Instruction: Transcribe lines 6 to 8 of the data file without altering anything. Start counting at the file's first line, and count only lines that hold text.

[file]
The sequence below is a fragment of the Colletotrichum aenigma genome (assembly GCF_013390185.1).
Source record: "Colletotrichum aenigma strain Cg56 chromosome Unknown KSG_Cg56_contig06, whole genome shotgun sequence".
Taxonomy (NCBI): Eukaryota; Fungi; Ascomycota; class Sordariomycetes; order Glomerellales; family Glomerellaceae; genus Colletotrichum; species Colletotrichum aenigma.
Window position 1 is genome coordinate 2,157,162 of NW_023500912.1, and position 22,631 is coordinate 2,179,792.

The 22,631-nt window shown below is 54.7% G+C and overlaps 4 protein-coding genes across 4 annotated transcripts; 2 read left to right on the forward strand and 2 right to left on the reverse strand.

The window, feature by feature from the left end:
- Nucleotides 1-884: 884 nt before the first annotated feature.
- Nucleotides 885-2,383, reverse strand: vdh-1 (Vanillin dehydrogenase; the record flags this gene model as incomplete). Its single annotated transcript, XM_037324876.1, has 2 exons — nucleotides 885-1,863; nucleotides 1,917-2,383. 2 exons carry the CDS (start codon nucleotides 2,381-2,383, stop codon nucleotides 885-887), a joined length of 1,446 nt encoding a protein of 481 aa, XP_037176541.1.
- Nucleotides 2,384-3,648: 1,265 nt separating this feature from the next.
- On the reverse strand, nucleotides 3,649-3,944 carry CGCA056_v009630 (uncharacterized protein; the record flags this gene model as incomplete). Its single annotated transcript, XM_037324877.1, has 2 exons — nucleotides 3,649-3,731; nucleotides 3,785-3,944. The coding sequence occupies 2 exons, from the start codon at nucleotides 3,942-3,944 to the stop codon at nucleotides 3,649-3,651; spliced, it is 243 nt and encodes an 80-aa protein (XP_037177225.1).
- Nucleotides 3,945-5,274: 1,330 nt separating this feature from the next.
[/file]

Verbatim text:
The window, feature by feature from the left end:
- Nucleotides 1-884: 884 nt before the first annotated feature.
- Nucleotides 885-2,383, reverse strand: vdh-1 (Vanillin dehydrogenase; the record flags this gene model as incomplete). Its single annotated transcript, XM_037324876.1, has 2 exons — nucleotides 885-1,863; nucleotides 1,917-2,383. 2 exons carry the CDS (start codon nucleotides 2,381-2,383, stop codon nucleotides 885-887), a joined length of 1,446 nt encoding a protein of 481 aa, XP_037176541.1.